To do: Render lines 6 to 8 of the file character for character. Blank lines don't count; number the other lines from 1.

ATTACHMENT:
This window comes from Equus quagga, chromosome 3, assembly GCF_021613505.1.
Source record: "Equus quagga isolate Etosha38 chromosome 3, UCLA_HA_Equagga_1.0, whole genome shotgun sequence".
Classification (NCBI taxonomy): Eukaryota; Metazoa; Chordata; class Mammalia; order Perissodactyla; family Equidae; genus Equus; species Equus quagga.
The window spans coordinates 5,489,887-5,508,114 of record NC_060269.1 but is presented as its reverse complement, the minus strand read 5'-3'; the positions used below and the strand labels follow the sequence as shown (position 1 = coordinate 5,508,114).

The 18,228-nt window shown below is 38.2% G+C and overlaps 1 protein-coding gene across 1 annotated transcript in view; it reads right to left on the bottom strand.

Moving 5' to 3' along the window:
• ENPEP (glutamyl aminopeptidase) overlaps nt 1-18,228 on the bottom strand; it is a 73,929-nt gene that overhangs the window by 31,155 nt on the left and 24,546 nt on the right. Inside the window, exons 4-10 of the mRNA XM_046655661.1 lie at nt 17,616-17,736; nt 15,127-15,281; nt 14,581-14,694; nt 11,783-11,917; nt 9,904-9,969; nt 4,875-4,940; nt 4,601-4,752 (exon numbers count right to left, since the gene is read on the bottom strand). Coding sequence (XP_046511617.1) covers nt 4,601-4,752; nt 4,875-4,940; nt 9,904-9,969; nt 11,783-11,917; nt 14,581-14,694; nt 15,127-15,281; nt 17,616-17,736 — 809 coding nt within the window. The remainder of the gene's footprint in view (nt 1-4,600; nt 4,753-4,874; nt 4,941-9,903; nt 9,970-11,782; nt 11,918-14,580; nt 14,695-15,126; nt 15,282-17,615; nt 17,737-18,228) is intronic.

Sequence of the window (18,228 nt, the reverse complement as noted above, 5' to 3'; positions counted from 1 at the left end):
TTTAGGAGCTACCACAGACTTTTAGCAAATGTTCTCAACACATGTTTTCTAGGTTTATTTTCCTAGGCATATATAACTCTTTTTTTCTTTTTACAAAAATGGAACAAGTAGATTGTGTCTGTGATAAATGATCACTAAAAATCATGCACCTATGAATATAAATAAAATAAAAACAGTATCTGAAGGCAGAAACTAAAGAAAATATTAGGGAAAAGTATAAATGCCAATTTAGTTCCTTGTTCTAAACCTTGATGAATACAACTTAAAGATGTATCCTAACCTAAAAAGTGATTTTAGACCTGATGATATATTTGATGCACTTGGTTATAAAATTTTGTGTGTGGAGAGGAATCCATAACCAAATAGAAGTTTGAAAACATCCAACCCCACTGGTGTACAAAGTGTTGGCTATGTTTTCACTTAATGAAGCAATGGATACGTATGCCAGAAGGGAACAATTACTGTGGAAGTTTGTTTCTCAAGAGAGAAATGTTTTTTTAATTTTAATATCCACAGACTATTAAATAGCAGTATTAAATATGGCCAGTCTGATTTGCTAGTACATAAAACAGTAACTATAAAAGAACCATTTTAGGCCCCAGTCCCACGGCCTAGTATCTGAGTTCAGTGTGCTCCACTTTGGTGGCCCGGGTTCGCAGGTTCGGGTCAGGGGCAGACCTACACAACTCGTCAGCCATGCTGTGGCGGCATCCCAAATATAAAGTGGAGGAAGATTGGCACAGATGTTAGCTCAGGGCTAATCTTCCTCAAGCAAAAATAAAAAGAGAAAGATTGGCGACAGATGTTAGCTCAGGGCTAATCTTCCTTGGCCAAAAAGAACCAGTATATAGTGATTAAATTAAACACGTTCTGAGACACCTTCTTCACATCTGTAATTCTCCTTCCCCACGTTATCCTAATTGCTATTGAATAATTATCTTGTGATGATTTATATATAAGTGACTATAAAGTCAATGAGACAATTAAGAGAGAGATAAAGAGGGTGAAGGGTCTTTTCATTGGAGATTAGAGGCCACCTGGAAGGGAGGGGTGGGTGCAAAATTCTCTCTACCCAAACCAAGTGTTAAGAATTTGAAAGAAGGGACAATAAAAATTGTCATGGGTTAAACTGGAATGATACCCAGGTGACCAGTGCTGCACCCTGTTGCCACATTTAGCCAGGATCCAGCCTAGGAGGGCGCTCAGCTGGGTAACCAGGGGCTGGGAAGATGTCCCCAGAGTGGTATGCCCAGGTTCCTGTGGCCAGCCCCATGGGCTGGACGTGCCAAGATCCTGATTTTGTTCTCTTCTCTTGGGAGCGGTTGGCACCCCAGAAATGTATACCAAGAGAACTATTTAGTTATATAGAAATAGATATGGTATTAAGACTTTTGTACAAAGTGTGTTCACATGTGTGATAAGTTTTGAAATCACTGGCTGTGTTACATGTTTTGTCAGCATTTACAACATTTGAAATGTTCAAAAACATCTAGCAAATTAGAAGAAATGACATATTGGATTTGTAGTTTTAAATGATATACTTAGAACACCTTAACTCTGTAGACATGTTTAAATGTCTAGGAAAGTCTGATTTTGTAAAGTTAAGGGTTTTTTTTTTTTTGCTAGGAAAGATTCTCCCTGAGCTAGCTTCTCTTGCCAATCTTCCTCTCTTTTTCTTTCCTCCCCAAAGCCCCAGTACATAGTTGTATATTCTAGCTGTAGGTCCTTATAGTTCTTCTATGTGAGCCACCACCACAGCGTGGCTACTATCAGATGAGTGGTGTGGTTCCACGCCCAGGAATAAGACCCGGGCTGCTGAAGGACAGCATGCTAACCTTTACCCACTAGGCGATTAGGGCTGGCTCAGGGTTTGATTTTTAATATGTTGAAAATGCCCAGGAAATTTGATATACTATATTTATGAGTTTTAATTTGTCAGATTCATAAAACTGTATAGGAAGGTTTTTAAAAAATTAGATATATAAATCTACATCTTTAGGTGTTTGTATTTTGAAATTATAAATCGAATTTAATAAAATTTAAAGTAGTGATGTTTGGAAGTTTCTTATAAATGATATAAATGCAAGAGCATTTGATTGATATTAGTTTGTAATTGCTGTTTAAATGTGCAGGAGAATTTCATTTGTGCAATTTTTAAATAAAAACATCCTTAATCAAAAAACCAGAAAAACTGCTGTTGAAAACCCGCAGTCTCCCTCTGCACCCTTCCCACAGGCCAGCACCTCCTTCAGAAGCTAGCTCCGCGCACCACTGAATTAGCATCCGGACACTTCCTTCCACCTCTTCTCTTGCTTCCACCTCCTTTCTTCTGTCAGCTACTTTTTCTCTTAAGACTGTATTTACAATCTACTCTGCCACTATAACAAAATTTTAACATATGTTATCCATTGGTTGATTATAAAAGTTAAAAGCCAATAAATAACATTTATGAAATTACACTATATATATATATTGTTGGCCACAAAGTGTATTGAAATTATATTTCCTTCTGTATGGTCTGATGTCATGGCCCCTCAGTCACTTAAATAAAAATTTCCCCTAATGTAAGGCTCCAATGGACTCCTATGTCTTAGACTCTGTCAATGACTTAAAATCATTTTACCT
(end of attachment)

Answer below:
Moving 5' to 3' along the window:
• ENPEP (glutamyl aminopeptidase) overlaps nt 1-18,228 on the bottom strand; it is a 73,929-nt gene that overhangs the window by 31,155 nt on the left and 24,546 nt on the right. Inside the window, exons 4-10 of the mRNA XM_046655661.1 lie at nt 17,616-17,736; nt 15,127-15,281; nt 14,581-14,694; nt 11,783-11,917; nt 9,904-9,969; nt 4,875-4,940; nt 4,601-4,752 (exon numbers count right to left, since the gene is read on the bottom strand). Coding sequence (XP_046511617.1) covers nt 4,601-4,752; nt 4,875-4,940; nt 9,904-9,969; nt 11,783-11,917; nt 14,581-14,694; nt 15,127-15,281; nt 17,616-17,736 — 809 coding nt within the window. The remainder of the gene's footprint in view (nt 1-4,600; nt 4,753-4,874; nt 4,941-9,903; nt 9,970-11,782; nt 11,918-14,580; nt 14,695-15,126; nt 15,282-17,615; nt 17,737-18,228) is intronic.

Sequence of the window (18,228 nt, the reverse complement as noted above, 5' to 3'; positions counted from 1 at the left end):